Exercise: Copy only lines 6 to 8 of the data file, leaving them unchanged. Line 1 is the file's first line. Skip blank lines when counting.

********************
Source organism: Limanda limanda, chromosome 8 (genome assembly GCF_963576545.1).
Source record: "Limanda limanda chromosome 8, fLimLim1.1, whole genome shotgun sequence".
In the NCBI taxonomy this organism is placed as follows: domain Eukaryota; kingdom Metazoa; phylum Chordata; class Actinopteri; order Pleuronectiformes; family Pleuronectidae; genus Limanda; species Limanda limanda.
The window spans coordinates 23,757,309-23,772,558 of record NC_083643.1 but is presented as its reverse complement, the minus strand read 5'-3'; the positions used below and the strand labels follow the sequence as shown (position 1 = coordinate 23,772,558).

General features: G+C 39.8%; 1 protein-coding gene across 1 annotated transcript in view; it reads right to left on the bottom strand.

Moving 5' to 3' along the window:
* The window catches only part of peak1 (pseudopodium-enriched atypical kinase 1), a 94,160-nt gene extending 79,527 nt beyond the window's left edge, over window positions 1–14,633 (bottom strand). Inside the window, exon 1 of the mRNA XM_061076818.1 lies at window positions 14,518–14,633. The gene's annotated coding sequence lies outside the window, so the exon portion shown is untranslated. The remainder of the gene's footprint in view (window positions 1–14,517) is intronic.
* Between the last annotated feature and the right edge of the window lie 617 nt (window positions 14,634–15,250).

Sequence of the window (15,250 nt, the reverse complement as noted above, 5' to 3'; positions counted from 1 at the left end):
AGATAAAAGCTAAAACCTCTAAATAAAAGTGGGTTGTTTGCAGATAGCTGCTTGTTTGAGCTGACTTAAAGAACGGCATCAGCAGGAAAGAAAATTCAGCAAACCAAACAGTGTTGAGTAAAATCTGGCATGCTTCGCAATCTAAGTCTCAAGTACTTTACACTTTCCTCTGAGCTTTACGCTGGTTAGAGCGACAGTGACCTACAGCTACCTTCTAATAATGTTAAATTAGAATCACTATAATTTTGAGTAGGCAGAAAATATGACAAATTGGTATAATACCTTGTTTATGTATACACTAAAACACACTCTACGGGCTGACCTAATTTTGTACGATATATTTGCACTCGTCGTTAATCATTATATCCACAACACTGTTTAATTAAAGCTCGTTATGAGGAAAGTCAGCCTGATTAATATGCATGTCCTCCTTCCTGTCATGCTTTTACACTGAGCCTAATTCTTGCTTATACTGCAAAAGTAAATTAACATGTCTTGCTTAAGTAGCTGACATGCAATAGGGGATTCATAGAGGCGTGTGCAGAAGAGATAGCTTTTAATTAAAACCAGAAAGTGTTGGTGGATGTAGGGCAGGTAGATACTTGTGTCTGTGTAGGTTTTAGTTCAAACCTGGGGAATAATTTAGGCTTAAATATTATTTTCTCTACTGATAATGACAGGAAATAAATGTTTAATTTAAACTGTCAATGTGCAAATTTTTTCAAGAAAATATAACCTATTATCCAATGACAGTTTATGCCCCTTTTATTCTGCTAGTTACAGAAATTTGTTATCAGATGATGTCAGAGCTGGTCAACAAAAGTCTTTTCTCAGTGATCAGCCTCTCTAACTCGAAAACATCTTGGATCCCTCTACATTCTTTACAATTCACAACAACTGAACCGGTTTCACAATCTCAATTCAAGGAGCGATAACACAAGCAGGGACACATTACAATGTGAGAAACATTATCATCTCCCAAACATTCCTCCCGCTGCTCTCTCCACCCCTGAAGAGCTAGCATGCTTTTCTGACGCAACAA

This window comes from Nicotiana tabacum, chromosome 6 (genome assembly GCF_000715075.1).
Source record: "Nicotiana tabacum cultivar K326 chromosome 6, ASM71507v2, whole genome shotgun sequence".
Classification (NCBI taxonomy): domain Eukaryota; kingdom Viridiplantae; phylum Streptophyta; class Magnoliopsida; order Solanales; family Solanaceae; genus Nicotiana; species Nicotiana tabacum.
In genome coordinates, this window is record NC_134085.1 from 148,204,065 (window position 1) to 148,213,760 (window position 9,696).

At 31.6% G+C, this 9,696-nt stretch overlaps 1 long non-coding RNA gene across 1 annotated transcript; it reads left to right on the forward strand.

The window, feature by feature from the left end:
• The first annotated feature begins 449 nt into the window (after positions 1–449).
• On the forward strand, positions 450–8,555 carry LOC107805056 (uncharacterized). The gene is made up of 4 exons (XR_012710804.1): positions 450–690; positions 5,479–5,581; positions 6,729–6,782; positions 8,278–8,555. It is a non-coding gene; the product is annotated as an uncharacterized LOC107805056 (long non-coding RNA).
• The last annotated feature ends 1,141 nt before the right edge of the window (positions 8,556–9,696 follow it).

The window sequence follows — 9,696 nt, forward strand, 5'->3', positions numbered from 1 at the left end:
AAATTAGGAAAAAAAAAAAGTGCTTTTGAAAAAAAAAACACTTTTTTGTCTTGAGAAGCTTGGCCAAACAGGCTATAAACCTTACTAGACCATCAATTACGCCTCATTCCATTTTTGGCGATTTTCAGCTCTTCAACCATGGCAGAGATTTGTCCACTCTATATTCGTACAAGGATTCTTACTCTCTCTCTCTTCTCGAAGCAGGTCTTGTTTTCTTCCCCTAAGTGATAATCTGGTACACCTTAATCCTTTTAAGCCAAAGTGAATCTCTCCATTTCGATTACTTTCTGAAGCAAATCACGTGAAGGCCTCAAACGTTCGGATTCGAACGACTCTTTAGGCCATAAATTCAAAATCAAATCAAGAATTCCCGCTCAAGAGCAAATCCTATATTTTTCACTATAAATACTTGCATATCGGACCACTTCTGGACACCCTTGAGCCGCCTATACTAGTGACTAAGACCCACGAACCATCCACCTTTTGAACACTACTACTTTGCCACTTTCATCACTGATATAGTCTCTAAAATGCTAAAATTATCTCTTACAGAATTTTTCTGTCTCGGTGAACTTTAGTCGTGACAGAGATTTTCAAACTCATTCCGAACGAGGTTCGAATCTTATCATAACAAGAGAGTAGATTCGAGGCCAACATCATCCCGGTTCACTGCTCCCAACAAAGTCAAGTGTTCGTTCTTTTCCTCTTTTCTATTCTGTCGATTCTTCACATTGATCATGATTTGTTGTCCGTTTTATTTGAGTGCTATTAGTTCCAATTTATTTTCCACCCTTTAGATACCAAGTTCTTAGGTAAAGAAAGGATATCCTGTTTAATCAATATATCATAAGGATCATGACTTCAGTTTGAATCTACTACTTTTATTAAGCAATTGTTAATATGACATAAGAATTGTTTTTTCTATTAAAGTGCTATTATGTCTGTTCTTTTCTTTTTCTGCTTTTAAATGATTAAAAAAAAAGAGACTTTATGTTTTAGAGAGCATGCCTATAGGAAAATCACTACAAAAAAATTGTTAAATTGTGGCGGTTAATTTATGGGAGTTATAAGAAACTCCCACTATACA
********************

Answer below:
Moving 5' to 3' along the window:
* The window catches only part of peak1 (pseudopodium-enriched atypical kinase 1), a 94,160-nt gene extending 79,527 nt beyond the window's left edge, over window positions 1–14,633 (bottom strand). Inside the window, exon 1 of the mRNA XM_061076818.1 lies at window positions 14,518–14,633. The gene's annotated coding sequence lies outside the window, so the exon portion shown is untranslated. The remainder of the gene's footprint in view (window positions 1–14,517) is intronic.
* Between the last annotated feature and the right edge of the window lie 617 nt (window positions 14,634–15,250).